CHARLESTON, WV— Senator Mike Woelfel (D-Cabell) expressed grave concern the West Virginia Department of Health and Human Resources is not prioritizing the work of the Office of Drug Control Policy. “Most West Virginians agree we are in a crisis right now with respect to drugs and addiction,” Woelfel said. “Recently in Huntington, a person under the influence of drugs crashed into a playground and I committed to collaborate with interested parties to create legislation so that the punishment for that type of conduct fits the crime. It is my intention to introduce legislation on the first day of session in January to elevate this form of wanton endangerment to a felony status”.
“However, as I began the process of working on the legislation, I learned that the Office of Drug Control Policy is failing in its mission,” Woelfel continued. In 2017, the Legislature created the Office of Drug Control Policy and charged it with creating a state drug control policy addressing all programs related to the prevention, treatment and reduction of substance abuse use disorder. State code also requires the Office of Drug Control Policy to develop a strategic plan to reduce the prevalence of drug and alcohol abuse and smoking by at least 10% and to develop a plan to expand the number of treatment beds throughout the state in high priority areas. Both of these plans were due July 1, 2018, as stated in W.Va. Code §16-5T-2(c) and (e).
“It is disheartening, to say the least, that the Office of Drug Control Policy has failed to meet the deadlines set by the Legislature to create strategic plans to address the drug crisis in West Virginia, while at the same time news reports last week noted there were more than 1,000 fatal drug overdoses in West Virginia last year,” said Woelfel. “These plans are a critical part of the Office of Drug Control Policy’s mission and its failure to complete them raises questions.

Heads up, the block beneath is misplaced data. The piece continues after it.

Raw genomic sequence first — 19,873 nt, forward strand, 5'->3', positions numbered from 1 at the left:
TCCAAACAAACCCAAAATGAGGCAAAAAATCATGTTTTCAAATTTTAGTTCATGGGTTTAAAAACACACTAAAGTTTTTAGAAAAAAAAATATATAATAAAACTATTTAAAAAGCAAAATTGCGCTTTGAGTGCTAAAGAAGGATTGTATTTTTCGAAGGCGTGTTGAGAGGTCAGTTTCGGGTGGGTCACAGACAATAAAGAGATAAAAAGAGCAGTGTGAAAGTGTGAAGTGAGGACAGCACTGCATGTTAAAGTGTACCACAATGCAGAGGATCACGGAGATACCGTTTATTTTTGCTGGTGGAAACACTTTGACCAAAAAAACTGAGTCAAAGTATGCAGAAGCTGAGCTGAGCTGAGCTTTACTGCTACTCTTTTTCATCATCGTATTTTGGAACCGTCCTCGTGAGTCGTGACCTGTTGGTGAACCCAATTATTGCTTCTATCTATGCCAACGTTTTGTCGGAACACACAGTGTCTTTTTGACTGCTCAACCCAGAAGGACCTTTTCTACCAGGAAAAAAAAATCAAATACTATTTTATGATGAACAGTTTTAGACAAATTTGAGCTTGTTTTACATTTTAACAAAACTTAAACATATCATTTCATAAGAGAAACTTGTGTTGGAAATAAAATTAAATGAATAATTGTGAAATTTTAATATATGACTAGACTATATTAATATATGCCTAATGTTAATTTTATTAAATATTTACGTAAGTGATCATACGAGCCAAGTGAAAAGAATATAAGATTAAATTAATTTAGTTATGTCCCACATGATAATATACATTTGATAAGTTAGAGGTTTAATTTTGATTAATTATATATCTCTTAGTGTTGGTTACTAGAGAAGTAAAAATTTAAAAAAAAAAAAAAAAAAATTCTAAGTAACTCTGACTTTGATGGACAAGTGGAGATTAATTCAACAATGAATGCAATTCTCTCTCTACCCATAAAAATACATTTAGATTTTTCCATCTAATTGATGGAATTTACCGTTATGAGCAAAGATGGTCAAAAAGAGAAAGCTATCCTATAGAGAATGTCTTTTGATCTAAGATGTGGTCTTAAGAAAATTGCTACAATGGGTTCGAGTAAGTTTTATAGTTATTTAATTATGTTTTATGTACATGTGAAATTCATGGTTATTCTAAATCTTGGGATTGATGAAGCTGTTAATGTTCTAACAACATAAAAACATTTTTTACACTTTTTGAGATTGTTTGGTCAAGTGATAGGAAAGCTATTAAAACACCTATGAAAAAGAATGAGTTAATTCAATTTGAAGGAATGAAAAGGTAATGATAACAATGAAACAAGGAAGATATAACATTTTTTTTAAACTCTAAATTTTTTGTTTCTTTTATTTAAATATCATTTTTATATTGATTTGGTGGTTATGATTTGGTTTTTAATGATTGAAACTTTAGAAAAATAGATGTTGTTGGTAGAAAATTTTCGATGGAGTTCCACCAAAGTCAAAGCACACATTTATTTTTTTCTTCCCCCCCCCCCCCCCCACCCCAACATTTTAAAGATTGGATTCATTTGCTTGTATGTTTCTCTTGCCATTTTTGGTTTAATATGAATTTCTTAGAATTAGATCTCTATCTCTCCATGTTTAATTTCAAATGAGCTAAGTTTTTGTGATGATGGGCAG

In addition to the statutorily required plans, chapter 16, article 5T of the state code requires the Office of Drug Control Policy to undertake a number of responsibilities, including collecting data, making policy recommendations, coordinating programs, applying for grant opportunities, and helping to improve communication between health care providers about the risks and benefits of opioid therapy.
“Since its inception, the Office of Drug Control Policy has had two directors and at least two interim directors; and despite the law requiring the Office to operate under the supervision of the State Health Officer, it has apparently been co-opted by the Secretary’s Office,” Woelfel noted. “Quite simply, the Legislature charged DHHR with addressing the drug crisis in West Virginia and it appears to be negligent in its responsibilities.”
The law creating the Office of Drug Control Policy took effect on July 7, 2017. According to press releases from DHHR, Secretary Bill Crouch appointed Jim Johnson as director effective September 2, 2017; Mr. Johnson retired effective January 22, 2018, and Susie Mullens assumed the role of interim director; Governor Justice appointed Michael Brumage as director effective February 5, 2018; Mr. Brumage stepped down on March 23, 2018, and Susie Mullens again assumed the role of interim director. Although Ms. Mullens is still listed as interim director on the Office of Drug Control Policy’s website, calls to the phone number listed are directed to the Office of the DHHR Secretary and they noted that Ms. Mullens no longer works as the Interim Director. A call to the Bureau for Public Health attempting to reach the Office of Drug Control Policy was also directed instead to the Office of the DHHR Secretary. Ultimately, Nancy Sullivan identified herself as interim director of the Office of Drug Control Policy.
“When legislative staff asked the interim director for the strategic plan that the Office of Drug Control Policy was charged with creating by July 1, 2018, the new interim director stated that the plan was in process, but not complete,” Woelfel said. In an email message signature, Nancy Sullivan’s title is listed as “Acting Commissioner, Bureau for Behavioral Health and Health Facilities, and Assistant to the Cabinet Secretary” at DHHR. In the same email, rather than providing information about the statutorily required plans, Ms. Sullivan pointed to the Opioid Response Plan, which was completed January 30, 2018, by the State Health Officer, which fails to meet the legislative mandate.